Tag Archives: edc5370

A Dose of Reality and a Reaction Thereunto

Apparently, I’m about to have a severe problem in my profession of choice. I’m about to teach high school English, right? Guess what my professor told me today:

“Not all of your students will be able to read on grade-level, especially not in an average class. No matter what you teach, you must expect it.

“And it’s not their fault.”

Okay.

To be fair, this was told to my entire class, which is a seminar on Reading in Secondary Schools. And we had good reason to believe it: we’d just spent some time discussing a short article by Charles Hargis that had respectable data to back it up. Tough to argue with data.

(Here’s a link to the first page; you can see the rest if you have access through JSTOR)

If I’m reading the data right, at least 25% of high school sophomores won’t even be able to read at the eighth grade level. And some will still be down at about the 4th grade level.

How do you teach The Tragedy of Julius Caesar to THAT group?

Okay, cool. So a pretty good chunk of my kids might not be that literate. Shoulda’ stayed with the coffee shop.

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BUT WAIT! Maybe my kids ARE pretty literate!

Yesterday, I mentioned the other stuff we’re supposed to be learning about Web 2.0 and the classroom. Again, it makes me a little nervous. But not my kids. They’re already way, way up on the tech stuff. I’d say, in fact, that they’re plenty literate,  (if u don’t mind ur sentences lookin like a txt msg.)

Example: at one of my tutoring assignments, I worked with a few kids who had to take credit recovery courses online. Most of the time, that’s because they never bothered to learn the material in the first place. So what’d they do to make it up? Actually read the book? Heck no. At test time, they’d Google the answers in a separate window and cut-and-paste.

I mean, my dad’s proud that he can make a PowerPoint. I’m proud that I can actually create this blog  post you’re reading right now. But my kids? More than capable of Oliver Twist-ing their way through a semester’s-worth of coursework with just a few points and clicks. Ingenious. Let’s nurture that.

What if I can help my increase one form of literacy by using another? What if I can get my kids to read and write better by playing around online?

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Now here’s where Part III comes in:

Drew this guy in that reading class today...

Look what I just uploaded. A cartoon. One of a literary figure, no less.

If there’s one thing I can be sure all my kids CAN read, it’s a comic. Not just the white-boy nerds with their copies of  Superman. Naw, also my skater and Hot-Topic kids with their Manga. Or the hispanic students who take advantage of the fotonovelas at our local library. Or anyone who’s ever cracked a newspaper to read The Boondocks or Garfield.

Cartoons and comics are still regarded as trash, in some ways. This is not me griping. But I also know that if you want to get up a mountain, you gotta start at the foothills. And comics are a great way to take rudimentary decoding and cognitive abilities and use them to extract understanding.

And my kids can totally draw a stick figure with a caption box. Also interesting anatomy, if they’re so inclined (and probably in the bathroom stall).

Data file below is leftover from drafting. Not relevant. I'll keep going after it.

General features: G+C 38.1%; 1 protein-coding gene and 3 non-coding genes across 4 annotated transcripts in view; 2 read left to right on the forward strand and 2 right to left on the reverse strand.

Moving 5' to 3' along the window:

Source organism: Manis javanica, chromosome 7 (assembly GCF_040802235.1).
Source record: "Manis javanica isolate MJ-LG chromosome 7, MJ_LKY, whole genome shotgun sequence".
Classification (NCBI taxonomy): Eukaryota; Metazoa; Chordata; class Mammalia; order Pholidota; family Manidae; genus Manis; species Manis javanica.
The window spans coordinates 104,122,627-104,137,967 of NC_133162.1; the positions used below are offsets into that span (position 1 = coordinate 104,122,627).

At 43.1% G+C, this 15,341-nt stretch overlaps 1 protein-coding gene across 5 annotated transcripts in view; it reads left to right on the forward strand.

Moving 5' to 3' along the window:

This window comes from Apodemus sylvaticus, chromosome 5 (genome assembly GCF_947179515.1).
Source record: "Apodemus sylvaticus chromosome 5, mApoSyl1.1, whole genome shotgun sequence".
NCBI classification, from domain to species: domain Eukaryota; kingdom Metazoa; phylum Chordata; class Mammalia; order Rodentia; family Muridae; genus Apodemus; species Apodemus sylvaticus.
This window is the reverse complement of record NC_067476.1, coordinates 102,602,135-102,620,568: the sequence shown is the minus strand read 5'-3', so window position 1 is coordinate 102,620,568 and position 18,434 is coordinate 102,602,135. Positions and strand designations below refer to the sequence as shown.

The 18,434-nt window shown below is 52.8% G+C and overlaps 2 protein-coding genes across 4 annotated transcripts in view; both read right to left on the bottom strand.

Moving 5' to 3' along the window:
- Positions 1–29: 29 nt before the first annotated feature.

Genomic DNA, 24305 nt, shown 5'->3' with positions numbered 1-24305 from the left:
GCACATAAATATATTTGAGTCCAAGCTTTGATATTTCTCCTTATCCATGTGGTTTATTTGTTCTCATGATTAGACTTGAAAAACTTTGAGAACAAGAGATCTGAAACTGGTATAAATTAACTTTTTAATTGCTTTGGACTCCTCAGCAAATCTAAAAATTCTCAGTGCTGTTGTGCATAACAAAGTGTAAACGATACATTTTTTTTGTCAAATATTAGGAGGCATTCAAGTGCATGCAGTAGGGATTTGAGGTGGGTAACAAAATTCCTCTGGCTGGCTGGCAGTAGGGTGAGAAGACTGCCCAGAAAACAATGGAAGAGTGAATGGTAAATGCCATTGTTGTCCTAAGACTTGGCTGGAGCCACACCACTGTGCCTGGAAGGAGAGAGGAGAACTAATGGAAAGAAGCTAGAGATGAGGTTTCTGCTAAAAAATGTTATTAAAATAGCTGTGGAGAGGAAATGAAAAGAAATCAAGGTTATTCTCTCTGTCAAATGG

So what if… I started the year off by having my kids read a comic and teaching the literary principles therein? That would lay groundwork and build some confidence. Then, what if I had them respond to the reading by BLOGGING about it. Or inviting them all to Google Wave and having them post to that and comment on each others’ posts in real-time?

What if I even had them draw their own cartoons and upload those, to comment on the stuff we read and talk about in the classroom?

I’m not saying that this is an all-year kind of deal. But if I can show my kids that they’re skilled enough to comprehend a thing they read, and then competent enough to respond to it by PUBLISHING something (even online), might that not help the overall literacy of the kids I teach?

I dunno. But taking the old, old art of picture-writing and mixing it with the new wave of online authorship?

That’s poetry.

And given a little luck, maybe we can even get my kids to read THAT!

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Filed under General Musings

Tweets and Beats

When I worked at La Vega High, our tutoring room was right next to the band hall. Sound insulation? Not so great. And for some reason, the tuba section liked to warm up with “Seven Nation Army.”  So every morning at work, we’d get to kick things off with the incessant cadence of “bummmm bum-ba-bum bumm-bummm.”

Every morning.

EVERY morning.

(My co-workers loved it even less than I did.)

Anyway, here’s a notebook-paper tribute: 

 

Rock on.

 

On a tangential note (not a pun), I’m now taking a class that is gonna make me even more technologically prolific. It’s a section on education in the classroom, and instead of learning spreadsheets and macros, our assignments are cool things like this:

http://twitter.com/benjamite_words

Holler back. That’s my new Twitter account. (Read my posts carefully: they might get graded).

It’s weird. Sometimes, this stuff makes me  feel like a Vaudevillian at the dawn of cinema. I mean, I love old-school mediums like pen-and-ink drawings, or reading library books. That’s how I”m used to communicating and being communicated with. But with Web 2.0 there’s now this whole new delivery system out there that so inclusive and meta-referential and collaborative…

(“he said on his blog”)

…anyway. Anticipatory and excited about scaling the learning curve.

Beware, future students. Mr. H is gonna wow you with whiteboard drawings and classroom tweets!

That is, if the freaking band would stop being so obnoxious…

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Filed under Sketchbook, Teaching